10 Aug Retail Conference Summary 2015

This year’s Retail Conference at the Langham had a great turn out and a fantastic line up of speakers.   We’ve broken the conference into three categories below and you can also find the presentation slides and photographs here.
Retail Trends

It seems that an overarching theme this year is that bricks and mortar is back.  Online is not ‘taking over’ retail as we all predicted.   Instead, there is a need for retailers to be across all platforms, having a strong online and physical presence. The key to survival will be innovation; click and collect hyper-personalisation and authenticity are all noteworthy concepts.

Rewards programmes are becoming more popular but companies are forgetting to reward their customers and are instead using the data to spam people.  94% of households in the South Island are signed up to New Worlds Reward programme.


^ Emerging shopping habits – Jonathan Elms

Food + Beverage

Online shopping won’t be as popular in the hospitality/food and beverage industry.  Customers want a tangible experience; food is associated with being social and human contact.  Online grocery shopping is not expected to take off in New Zealand due to the seasonality off produce.

Convenience will be extremely important in years to come, yet traditional fast food retailers may struggle.  People are moving towards the idea of ‘fast casual’ – food that is quick, but better quality than brands like McDonald’s.  Many malls in Australia are moving towards ‘café courts’ rather than food courts.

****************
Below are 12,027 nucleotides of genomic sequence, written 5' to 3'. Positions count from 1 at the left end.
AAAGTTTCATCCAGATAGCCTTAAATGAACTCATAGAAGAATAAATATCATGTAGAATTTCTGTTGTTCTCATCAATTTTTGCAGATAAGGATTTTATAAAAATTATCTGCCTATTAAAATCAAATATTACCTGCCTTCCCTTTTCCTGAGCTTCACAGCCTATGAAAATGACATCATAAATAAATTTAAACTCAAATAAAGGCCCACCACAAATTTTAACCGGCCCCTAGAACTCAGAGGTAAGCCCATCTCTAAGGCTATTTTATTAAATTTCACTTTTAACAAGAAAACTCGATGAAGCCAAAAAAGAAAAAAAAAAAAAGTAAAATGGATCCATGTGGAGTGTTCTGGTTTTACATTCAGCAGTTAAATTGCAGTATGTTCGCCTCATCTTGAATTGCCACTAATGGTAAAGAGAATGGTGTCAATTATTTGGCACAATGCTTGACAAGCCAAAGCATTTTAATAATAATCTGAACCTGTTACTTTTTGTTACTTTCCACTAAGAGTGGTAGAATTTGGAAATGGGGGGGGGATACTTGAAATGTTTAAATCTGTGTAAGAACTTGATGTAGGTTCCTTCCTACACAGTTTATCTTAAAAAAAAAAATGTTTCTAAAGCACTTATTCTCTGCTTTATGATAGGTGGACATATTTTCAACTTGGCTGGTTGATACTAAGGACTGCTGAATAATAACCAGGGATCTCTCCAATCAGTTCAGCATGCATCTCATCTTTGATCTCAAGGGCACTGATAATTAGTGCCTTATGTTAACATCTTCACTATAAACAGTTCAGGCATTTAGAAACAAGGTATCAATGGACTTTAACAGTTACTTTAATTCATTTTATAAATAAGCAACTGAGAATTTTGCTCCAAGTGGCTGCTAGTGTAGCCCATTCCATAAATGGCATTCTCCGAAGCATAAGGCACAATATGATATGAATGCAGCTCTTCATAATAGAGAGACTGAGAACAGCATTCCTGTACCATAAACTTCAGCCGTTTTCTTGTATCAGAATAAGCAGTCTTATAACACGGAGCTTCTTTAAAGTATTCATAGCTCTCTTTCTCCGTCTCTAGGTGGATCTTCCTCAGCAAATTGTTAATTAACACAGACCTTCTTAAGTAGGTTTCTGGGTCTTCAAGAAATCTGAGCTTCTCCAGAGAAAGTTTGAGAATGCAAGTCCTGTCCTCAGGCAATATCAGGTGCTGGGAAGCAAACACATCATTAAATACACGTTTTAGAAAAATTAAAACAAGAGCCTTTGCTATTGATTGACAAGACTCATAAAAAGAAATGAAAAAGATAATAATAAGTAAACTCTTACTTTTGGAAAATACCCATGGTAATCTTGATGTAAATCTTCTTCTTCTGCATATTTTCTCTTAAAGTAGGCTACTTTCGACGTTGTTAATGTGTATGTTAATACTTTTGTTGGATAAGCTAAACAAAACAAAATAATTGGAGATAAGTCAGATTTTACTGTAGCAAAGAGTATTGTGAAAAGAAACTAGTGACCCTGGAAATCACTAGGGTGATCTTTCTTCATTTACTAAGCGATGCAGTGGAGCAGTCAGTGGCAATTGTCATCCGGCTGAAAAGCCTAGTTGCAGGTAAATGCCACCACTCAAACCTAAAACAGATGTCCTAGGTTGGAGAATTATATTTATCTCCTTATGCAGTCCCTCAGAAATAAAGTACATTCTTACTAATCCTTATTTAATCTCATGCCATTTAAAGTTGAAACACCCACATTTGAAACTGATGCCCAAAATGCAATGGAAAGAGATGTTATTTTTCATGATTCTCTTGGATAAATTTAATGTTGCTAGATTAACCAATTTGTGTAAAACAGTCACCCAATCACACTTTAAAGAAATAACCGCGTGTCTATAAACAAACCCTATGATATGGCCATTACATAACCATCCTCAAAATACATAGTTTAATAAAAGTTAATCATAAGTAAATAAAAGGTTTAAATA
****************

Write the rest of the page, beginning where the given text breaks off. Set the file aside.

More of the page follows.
Malls and shopping centres need to start catering to Asian Communities. This demographic enjoy eating and then shopping at later hours.


Emporium 'cafe court' Melbourne

^ Emporium ‘cafe court’ Melbourne

Future of Auckland CBD

Auckland’s population is forecasted to reach 32,605 people by 2025.  Office workers alone will create high demand for retail in Auckland’s CBD, however wider catchment will not grow as the city is hemmed in by motorways. It is thought that office use will centre around the waterfront, while residential use will grow further uptown. Justin Kean believes that there will be a convergence around Upper Queen Street and pedestrians will flow downhill.

Retail in Auckland CBD in the future will rely on experience and convenience. It will be driven by population growth and the evolution of the domestic environment.  Click and collect, service retail/quasi retail (dentist, doctors, physio, gyms, personal care, childcare) will thrive. There will a need for a suburban service industry to develop in the CBD.


^Auckland CBD predictions – Justin Kean